Station Renovation’s Sound Solution

ST. PAUL, MN—Twin Cities Public Television (TPT) is putting the finishing touches to its 105,000-squarefoot headquarters in downtown St. Paul, MN, where a $20 million renovation is almost complete.
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ST. PAUL, MNTwin Cities Public Television (TPT) is putting the finishing touches to its 105,000-squarefoot headquarters in downtown St. Paul, MN, where a $20 million renovation is almost complete. As post production engineer Bob Sturm and the rest of the facility’s audio and engineering staff moved into their new audio control room, one remaining challenge was how to treat the acoustics.

“Television audio is always a compromise,” comments Sturm. TPT may be the top-rated public television station in the country, as it just recently announced, but as a non-profit organization in the Public Broadcasting Service, it has to make every dollar count. “A lot of times, you make do with the money that you have,” says Sturm, a 30-plus-year veteran with TPT.

The new audio control room at Twin Cities Public Television’s renovated headquarters includes a Calrec Omega console and extensive RealTraps acoustic treatment. Happily, there was a solution to handling the room flutter and low frequency build-up: “There was some bond money, so we could do some acoustic treatment.”

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A friend offered some pieces of RealTraps treatment and Sturm and the crew jumped at the chance. “I didn’t know about RealTraps until then. I thought this could really make a difference, so I ordered more to match up with what we had.”

More than a dozen semi-reflective MiniTrap bass traps cover all four walls in the control room. A floor-to-ceiling stack of MegaTraps, which use proprietary limp mass membrane behind the front fabric to provide maximum absorption at bass frequencies, sit in each of the two front corners. A pair of Diffusers, which marry a high-performance bass trap with a QRD “well” diffuser, effective down to the low mid-range, are affixed to the rear wall.

“It’s both visually and aurally pretty nice stuff,” he reports. “Having that metal frame makes them a little heavier, but it makes them easier to deal with. You’re not trying to glue boards with construction adhesive onto drywall. You’re working with something that you can rearrange if you want to.” Sturm has also treated the facility’s two Pro Toolsbased audio sweetening rooms with the panels.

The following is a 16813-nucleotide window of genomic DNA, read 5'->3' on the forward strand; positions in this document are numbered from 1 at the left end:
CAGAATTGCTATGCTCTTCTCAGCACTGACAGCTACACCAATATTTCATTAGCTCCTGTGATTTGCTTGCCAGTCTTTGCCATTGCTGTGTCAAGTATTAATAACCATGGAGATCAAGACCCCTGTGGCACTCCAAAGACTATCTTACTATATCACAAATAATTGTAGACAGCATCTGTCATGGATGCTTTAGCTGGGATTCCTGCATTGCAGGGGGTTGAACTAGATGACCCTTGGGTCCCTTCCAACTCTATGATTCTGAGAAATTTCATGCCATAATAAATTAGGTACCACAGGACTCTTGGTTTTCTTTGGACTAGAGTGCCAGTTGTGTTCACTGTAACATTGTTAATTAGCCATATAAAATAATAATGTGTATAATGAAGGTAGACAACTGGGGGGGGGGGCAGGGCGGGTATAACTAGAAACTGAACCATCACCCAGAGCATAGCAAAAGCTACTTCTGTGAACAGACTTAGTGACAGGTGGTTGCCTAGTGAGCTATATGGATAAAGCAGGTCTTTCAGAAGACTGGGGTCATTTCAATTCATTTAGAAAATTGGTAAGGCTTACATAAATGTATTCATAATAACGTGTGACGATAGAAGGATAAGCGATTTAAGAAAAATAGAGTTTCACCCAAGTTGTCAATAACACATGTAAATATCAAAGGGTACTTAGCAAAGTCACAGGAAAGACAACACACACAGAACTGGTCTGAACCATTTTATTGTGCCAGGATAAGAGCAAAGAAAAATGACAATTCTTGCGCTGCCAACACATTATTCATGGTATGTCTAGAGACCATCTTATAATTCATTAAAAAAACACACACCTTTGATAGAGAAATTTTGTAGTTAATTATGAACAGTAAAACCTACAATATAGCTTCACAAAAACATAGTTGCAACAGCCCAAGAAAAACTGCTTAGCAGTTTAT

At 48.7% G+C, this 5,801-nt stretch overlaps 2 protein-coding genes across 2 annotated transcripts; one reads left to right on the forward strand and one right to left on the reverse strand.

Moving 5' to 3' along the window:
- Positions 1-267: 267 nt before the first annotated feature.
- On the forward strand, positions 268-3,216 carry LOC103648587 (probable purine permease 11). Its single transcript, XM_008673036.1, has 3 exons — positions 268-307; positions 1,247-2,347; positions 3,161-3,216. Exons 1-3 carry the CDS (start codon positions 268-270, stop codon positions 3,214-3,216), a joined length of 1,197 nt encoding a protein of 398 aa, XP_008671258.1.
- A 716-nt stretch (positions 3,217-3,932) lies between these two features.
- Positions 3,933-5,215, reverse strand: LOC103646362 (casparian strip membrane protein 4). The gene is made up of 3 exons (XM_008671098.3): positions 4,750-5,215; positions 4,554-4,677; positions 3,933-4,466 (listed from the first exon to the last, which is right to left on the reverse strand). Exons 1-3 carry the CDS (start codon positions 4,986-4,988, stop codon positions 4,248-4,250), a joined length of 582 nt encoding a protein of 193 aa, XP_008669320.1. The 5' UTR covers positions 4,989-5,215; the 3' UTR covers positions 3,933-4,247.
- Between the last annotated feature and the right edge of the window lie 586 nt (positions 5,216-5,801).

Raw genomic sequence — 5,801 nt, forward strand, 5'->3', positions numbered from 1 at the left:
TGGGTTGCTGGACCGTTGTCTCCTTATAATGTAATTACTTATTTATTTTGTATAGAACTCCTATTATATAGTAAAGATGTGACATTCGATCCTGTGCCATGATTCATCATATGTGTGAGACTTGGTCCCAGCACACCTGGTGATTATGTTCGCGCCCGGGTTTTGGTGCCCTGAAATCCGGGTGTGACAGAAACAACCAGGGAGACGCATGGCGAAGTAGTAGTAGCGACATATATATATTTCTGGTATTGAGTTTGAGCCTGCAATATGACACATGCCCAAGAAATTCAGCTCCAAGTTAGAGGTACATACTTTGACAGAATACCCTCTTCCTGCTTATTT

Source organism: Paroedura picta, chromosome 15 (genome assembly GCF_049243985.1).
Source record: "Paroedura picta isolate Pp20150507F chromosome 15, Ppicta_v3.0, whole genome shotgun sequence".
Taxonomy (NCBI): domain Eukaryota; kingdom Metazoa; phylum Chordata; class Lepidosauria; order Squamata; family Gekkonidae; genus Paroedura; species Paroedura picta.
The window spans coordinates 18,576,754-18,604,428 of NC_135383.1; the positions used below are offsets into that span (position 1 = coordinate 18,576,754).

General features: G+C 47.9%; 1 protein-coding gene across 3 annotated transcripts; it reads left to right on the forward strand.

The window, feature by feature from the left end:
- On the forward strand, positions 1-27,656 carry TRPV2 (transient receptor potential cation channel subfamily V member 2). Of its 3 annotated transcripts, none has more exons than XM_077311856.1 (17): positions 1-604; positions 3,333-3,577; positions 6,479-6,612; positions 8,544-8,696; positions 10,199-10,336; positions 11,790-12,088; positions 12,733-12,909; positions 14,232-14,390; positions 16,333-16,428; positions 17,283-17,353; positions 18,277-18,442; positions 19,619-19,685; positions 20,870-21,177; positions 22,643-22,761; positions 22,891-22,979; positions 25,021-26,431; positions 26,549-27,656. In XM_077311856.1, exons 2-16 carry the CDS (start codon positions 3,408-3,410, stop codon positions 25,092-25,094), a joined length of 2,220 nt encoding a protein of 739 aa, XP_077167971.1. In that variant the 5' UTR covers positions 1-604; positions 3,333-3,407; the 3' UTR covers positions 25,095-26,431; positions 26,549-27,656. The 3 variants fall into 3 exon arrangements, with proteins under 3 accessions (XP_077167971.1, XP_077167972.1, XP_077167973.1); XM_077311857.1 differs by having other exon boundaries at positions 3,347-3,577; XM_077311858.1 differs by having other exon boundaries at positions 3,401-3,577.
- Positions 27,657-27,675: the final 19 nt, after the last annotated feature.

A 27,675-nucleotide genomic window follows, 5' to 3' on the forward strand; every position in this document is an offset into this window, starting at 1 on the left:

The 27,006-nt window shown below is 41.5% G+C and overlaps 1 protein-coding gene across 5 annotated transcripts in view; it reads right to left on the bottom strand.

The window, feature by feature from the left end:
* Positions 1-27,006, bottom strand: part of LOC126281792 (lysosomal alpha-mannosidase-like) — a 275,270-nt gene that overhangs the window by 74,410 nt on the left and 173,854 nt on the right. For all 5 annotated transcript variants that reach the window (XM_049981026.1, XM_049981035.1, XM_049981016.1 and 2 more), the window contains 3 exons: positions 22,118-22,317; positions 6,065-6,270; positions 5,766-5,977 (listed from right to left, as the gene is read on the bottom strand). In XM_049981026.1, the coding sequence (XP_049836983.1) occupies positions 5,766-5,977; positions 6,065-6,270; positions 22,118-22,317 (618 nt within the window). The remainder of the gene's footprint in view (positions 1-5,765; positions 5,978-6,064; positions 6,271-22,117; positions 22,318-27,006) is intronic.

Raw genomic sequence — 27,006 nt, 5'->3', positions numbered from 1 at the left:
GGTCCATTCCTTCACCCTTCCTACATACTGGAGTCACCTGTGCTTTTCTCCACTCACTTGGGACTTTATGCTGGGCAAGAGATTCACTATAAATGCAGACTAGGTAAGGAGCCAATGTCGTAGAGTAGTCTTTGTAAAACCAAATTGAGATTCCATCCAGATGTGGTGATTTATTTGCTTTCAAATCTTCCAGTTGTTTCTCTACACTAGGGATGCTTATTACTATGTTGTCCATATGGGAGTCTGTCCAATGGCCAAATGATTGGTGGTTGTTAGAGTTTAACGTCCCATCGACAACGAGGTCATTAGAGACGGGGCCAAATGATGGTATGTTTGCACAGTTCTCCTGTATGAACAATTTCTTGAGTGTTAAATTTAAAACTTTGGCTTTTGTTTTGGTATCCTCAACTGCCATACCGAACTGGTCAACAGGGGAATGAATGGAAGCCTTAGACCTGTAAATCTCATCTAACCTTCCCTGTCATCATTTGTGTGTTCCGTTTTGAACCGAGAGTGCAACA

The control room is tied into two studios—one 80 feet x 52 feet, the other 50 feet x 50 feet. The room features a 56-frame Calrec Omega console loaded with 48 channels and a surround spill panel. The two sweetening rooms are also set up for surround, he says, “Although we do very little surround.”

The audio mixers especially enjoy mixing the musical segments, he says. “Most of the audio guys here were band people at one time or another,” says Sturm, who grew up in Nashville and went to film school. “A couple of my neighbors were session players, so I ended up at a lot of studios, but never thought of it as a career. But I realized I was pretty good at listening; I know how things should sound.”

The TPT control room is responsible for producing Almanac, an award-winning public affairs show featuring a mix of news, politics and culture—including music—that has been running for 30 years. Minnesota Original, a weekly arts show focusing on the local community, also features music.

All the audio engineers try and perform the best live mix they can as it’s initially laid down to the AJA Ki Pro, says Sturm. “We have Pro Tools Light, but we’ve started tracking with Reaper. We have a [Calrec] Hydra IO in the studio and we MADI to a Mac running Reaper. Then it gets polished in one of the two Pro Tools sweetening rooms. We take pride in being able to go into post and really tweak it and get it right, and treat all the instruments correctly.”

There is more music at Christmas, says Sturm, when TPT produces choral concerts by a local college, St. Olaf ’s, which is uplinked live to theaters. “We also track that in the truck and make a DVD. We now do three or four different local college choirs. We love the fact that we get to do music here because of what we’ve all done growing up. If we were working at one of the news stations, we wouldn’t get that as much,” he says.

“We do some really interesting things here; that’s why we’re all still here.”

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